Vick, meanwhile, is an uber athlete. He played sparingly last year, and shot 3-5 on twos and 8-15 on threes (the sample size renders this meaningless, but he did shoot well in the World University Games as well). Vick also has the ability to develop into an elite defender and did well in scrimmages this summer. Of course, it is all academic until it happens in a real game in meaningful minutes. At this time, a reasonable comparison might be a more athletic Travis Releford. Releford became one of the better perimeter defenders in recent KU history and was 8th nationally in eFG as a senior, although he rarely shot. I have also heard some Ben McLemore, but I think Vick will be a better defender and more versatile scorer.
As for who this team represents, I think 2014 is probably the best bet. You have the Jackson/Wiggins comp right there, and I think Vick can be a little Wayne Seldeny in that Selden was a good athlete and good defender when he wasn’t hampered by injuries, and I think Vick could be Selden’s equal (or superior) from deep. As for Svi, Kansas hasn’t had a lot of 6-8 guys whose best position might be the 1, so I am not even going to try.
One of these is very obvious, and we will cover it more later: Carlton Bragg is Perry Ellis. He needs to get a lot better defensively to be his equal there, but offensively he already has a similar style of play and statistically they were virtually equal last year (from a rate standpoint of course).
I have already compared Mitch Lightfoot to Kevin Young, and I will stick with it. Again, it is tough to know until he gets playing time in legitimate games, but he looks like an energy guy who can be a capable passer out of the high post and will try to dunk everything in sight.
Dwight Coleby, believe it or not, has gotten some Thomas Robinson comparisons. Most of that is body type, but Coleby did put up some impressive rate stats as a sophomore for Mississippi. Coleby ranked 7th in the SEC in offensive rating, 7th in offensive rebounding, 9th in defensive rebounding, 6th in block percentage, and he also shot 50.7 percent on twos. Maybe the best comp, statistically, is to Landen Lucas.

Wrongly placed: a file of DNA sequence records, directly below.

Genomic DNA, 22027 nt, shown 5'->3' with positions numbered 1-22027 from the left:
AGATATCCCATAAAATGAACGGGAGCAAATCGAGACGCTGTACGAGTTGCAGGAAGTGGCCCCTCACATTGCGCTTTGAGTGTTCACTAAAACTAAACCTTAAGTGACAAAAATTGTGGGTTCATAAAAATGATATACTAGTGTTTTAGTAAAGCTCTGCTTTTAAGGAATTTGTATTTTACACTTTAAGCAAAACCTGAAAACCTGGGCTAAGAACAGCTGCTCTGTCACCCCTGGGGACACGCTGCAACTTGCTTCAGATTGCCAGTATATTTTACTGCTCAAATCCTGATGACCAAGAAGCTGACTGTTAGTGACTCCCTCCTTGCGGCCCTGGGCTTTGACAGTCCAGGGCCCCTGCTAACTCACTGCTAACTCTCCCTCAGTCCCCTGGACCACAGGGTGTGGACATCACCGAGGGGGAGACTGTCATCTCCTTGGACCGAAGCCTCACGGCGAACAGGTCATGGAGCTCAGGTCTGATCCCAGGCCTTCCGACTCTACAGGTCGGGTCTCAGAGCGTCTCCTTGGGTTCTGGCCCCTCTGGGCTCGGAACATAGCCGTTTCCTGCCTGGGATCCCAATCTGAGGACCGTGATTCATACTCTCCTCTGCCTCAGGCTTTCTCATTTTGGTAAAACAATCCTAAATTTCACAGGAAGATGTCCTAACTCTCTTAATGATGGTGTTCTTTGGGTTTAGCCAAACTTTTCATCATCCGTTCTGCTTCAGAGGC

Lucas, meanwhile, is a bit of an enigma in his own right. There aren’t a lot of guys his size who are elite post defenders, although it is worth noting the 2008 title team was basically built on the backs of them. Lucas doesn’t have the most advanced offensive game, but did still manage to shoot 63 percent on twos. Darnell Jackson, by the way, also shot 63 percent on twos as a senior. Lucas is a much better rebounder than Jackson though, and is the best returning rebounder in the Big 12 and maybe in all of major conference basketball. I will stick with Jackson, although I think some hybrid of all of the 2008 big men is perhaps most appropriate.
Udoka Azubuike is like Svi in that I can’t really remember anyone like him. At 6-11.5 with a 7-5 wingspan, and at 260ish lbs, Azubuike is a grown ass man. Oh and he’s only just turned 17. I’m certainly not comparing them skills wise, but physique wise he is basically a thicker, stronger Joel Embiid. (college version, not the pro version that has basically turned into a superhero). Game wise, Azubuike has struggled against older, more experienced big men who have a bit more functional strength and are also a bit quicker. Maybe a good comp would be freshman year Cole Aldrich, in that Azubuike figures to be a good rebounder and rim protector, but probably won’t be able to get up and down the floor well or do much more than dunk offensively.
If you’ve kept track, you’ve noticed the backcourt and front court have drawn a lot of comparisons to 2012 and 2008, KU’s last two final four teams. The wings don’t quite have that, but the 2014 team was maybe the most talented one Kansas has had in a long time. Although they will be a bit thin up front, the pieces are certainly there for Kansas to have a similarly special run in 2017.